In this car crash of a stock market, it may well be worthwhile to focus on the companies that will largely endure whatever investors throw at them.
Indeed, companies that significantly outperform the overall market.
So let’s look at the “FANGs.”
It was CNBC madman-in-chief Jim Cramer who coined the term when referring to a hyper-growth quartet of tech stocks…
- Facebook Inc. (FB)
- Amazon.com Inc. (AMZN)
- Netflix Inc. (NFLX)
- Google Inc. (GOOGL) – now called Alphabet Inc., of course.
Last year would’ve been a great time to own their shares…
- Facebook rose by 34.1%.
- Amazon surged by 117.7%.
- Netflix rocketed 129.5% higher, factoring in a 7:1 stock split on July 15, 2015.
- Alphabet jumped by 44.1%.
Compare that to the overall Nasdaq exchange, which only returned 5.7%, while the Dow Industrials shed 2.2% and the S&P 500 posted a marginal 0.7% loss.
With 2015 in the books – and 2016 off to the worst start in history – it’s worth taking a look at these bellwether tech outperformers. But with a warning…
Judging the FANGs – Should You Buy or Sell?
While many investors found it profitable last year to let the momentum carry them, regardless of valuations, momentum only carries you so far. Eventually, these companies need to deliver what they’ve promised… or at least justify the valuations they attained last year.
So let’s take a look at each FANG stock and assess the prospects for this year using three metrics – value, growth, and competition – and whether you should buy or sell.
Value: At 95 times its trailing earnings, Facebook is expensive. However, earnings are growing so the forward price-to-earnings (P/E) ratio is a slightly more reasonable 33. But the price/earnings-to-growth (PEG) ratio, which incorporates earnings growth relative to the share price, is still very high at 3.1.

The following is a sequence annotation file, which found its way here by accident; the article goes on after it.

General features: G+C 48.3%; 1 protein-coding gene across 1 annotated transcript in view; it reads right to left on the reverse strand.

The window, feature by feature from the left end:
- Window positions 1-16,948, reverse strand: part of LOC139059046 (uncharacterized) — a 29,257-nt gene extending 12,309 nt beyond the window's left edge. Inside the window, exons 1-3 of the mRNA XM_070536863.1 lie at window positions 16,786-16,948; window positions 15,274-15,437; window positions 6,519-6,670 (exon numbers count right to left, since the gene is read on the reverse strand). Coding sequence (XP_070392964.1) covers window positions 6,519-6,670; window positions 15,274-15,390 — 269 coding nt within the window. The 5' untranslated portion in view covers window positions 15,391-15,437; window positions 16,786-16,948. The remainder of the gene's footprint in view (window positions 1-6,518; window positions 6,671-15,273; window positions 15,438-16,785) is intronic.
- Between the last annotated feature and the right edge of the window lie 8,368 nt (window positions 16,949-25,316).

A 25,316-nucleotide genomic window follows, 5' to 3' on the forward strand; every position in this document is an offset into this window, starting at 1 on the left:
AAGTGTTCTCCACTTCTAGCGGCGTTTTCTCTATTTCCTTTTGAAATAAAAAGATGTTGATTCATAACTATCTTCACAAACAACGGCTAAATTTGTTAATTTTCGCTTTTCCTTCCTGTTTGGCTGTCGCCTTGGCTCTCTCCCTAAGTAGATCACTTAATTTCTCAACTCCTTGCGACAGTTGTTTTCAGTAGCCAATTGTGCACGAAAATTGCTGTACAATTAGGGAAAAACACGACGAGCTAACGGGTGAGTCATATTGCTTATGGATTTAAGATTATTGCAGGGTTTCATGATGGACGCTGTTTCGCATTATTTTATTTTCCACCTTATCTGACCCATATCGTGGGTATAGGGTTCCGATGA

Growth: Analysts are projecting earnings to grow at over 31% per year over the next five years. This is possible but difficult – the years of 70% earnings growth are behind Facebook. Why?
Because we’ve hit “Peak Facebook.” Just about everyone who’s going to have a Facebook account already has one and advertising is nearing saturation.
Competition: In the tech sector, forced adoption is critical. That is, the point at which a technology or product enters the mainstream and everyone has to have it. Well, Facebook had the right social network at the right time and drove forced adoption of its platform. It’s crushed all challengers and is the go-to place for people to keep in touch with family and friends.
Verdict: Sell. Facebook enjoyed a good 2015, but its valuation is too high to justify its growth, and the risk of disappointment for investors is too high.
Value: Insane. That’s the only way to describe Amazon’s valuation at this point in its existence. The company’s P/E is over 800 and even its forward P/E is over 100. The PEG ratio is an unsustainable 13.7. But hang on… Amazon may have a trick or two up its sleeve.
Growth: Wall Street expects Amazon’s profit to surge by 60% per year. That’s from a relatively small base, given the company’s size. CEO Jeff Bezos has reinvested the company’s profits in new initiatives and not only is there a sense that those initiatives will succeed, but that Amazon can slow the pace of investment at any point and generate profit at will.
In a tough market, Amazon will have to prove that it can do just that in order to justify its current valuation.
Competition: You know the deal with Amazon – it sells just about anything and there’s no likely contender that can challenge the company’s massive online retail base. However, as traditional rivals improve their web presences, it could slow the pace of Amazon’s retail growth. Other business like streaming media and cloud computing are also highly competitive and changing rapidly. The end of Amazon’s sales tax exemption in most states has erased much of its price advantage, too.